The Top 5 Definitive Summer Movie Years

Be it providing the ingredients for a successful summer movie "recipe" or by opening new ways to roll out blockbusters, here are the top five "definitive" years for summer movies.

Labor Day usually marks the "official" end of the summer movie season, but for all purposes, you can put a fork in 2012's season. This crop of summer movies was bookended with two monster hits (The Avengers and The Dark Knight Rises) and filled with a bunch of films that defined average. We didn't have a glorious failure like Battlefield Earth, nor did we have any that would bring repeat viewers back into theaters like The Sixth Sense.

So, as a viewer, I can't help but look at 2012's season with disappointment. Yes, The Avengers was a summer movie for the ages, but when you start singing the praises Men in Black III solely because it wasn't the failure people thought it'd be, you know your season wasn't top-tier. Probably the best movie to reflect 2012's summer movie season was Pixar's Brave. It won't go down as Pixar's worst, but it's a long way from their best.

The summer movie season is almost 35 years old. Almost all of them had a recipe that made it a summer movie season. In addition to an all-but-certain smash, other ingredients are needed, both good and bad, to make a definitive summer movie season. In short, you need the following:

  • A single blockbuster to tie everything together.
  • A comedy to break the monotony of explosions, city rubble, and crashed cars.
  • An "out of nowhere" sleeper that gives the big blockbusters a run for their money.
  • A mature hit that dares to step outside the "13-25" target demographic.
  • The following list may not include the best crop of summer movies ('82 would give any of these years a serious run with E.T., Star Trek II: The Wrath of Khan, Poltergeist and even the beloved cheese-fest Rocky III), but each year was influential in how they defined how studios treat the season and how we respond.


    Notable Crop: Jurassic Park, Sleepless in Seattle, The Fugitive, The Firm, In the Line of Fire, Cliffhanger, Last Action Hero

    In 1991, James Cameron wowed audiences with Terminator 2: Judgment Day. It ushered in a new era of computer-generated graphics (began with 1989's The Abyss) and signaled how '90s action movies would look. Stephen Spielberg's Jurassic Park was the next step.

    But for as big of an event as Jurassic Park was, almost as important was the other crop of movies. The biggest movies all seemed to be about adult themes and adult situations. You had Tom Cruise trying to escape a corrupt law firm in The Firm going up against a widowed father (Tom Hanks) and a not-so-happy fiancee (Meg Ryan) in Sleepless in Seattle. A getting up there in years Harrison Ford untangled a pharmaceutical conspiracy and helped snag a Best Picture nomination with The Fugitive. Later that summer, Clint Eastwood played an aging secret service agent haunted by previous failures in In the Line of Fire. Even the easygoing Dave outearned the much-hyped box office belly flop The Last Action Hero.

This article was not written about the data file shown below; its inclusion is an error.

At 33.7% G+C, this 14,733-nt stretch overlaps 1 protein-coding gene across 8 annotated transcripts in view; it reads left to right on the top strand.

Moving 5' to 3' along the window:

Sure, Jurassic Park trounced the competition, but looking back, 1993 saw older audiences setting the tone for the season. It felt like Wilford Brimley's character in The Firm kicked the teenagers from '93 out of their theater seats, paving the way for future mature summer hits like Saving Private Ryan.


    Notable Crop:The Dark Knight, Iron Man, Wall-E, Indiana Jones and the Kingdom of the Crystal Skull, Kung Fu Panda, Hancock, Sex and the City, Wanted, Tropic Thunder, Speed Racer

    Almost every summer movie season has a box office smash that's a hit with both fans and critics. In 2008, we had not one but three smashes that critics and fans gushed over. So much so that at least two, The Dark Knight, Wall-E stirred up "Best Picture" appeals to Oscar voters. The third, Iron Man, stands as one of the best films ever to kick off a summer movie season.

    But even the lower-tier crop of 2008 movies were well received. Wanted and Hancock may not have been classics, but they were far more fun than other second-tier summer action flicks from years past. Even the modest success of Guillermo del Toro's Hellboy II:The Golden Army won critical raves. Yes, 2008 produced the seizure-educing Speed Racer, but audiences rejected the Wachowski brothers film, demanding more sophisticated fare for their entertainment. As shown in movies like The Avengers and Star Trek, audiences were beginning to demand more than explosions and hype from their summer blockbusters.


    Notable Crop: Ghostbusters, Indiana Jones and the Temple of Doom, The Karate Kid, Gremlins, Revenge of the Nerds, Purple Rain, Conan the Destroyer

    In comparison to 1984, 1982 may have had the stronger crop of films (E.T., Start Trek II, Blade Runner, Fast Times at Ridgemont High), but 1984 deserves to be mentioned because that year seemed to perfect that mix of films that we expect all summers to have. Starting out, the highest grossing film of the summer, Ghostbusters was that rare film that lured both guys and gals into the same theater.

    Along with a blockbuster that appealed to a mass audience, 1984 also gave us the obligatory blockbuster sequel with Indiana Jones and the Temple of Doom. It contained little of the original's charm and gave us some incredibly offensive stereotypes. But Temple of Doom also gave Hollywood a virtual fool-proof formula to make certain sequels clean up despite audience disappointment. Nearly 30 years later, that formula still works as Indiana Jones and the Kingdom of the Crystal Skull and Pirates of the Carribean, At Worlds End retain the title of "Most Hated Movies to Gross more than $300 million".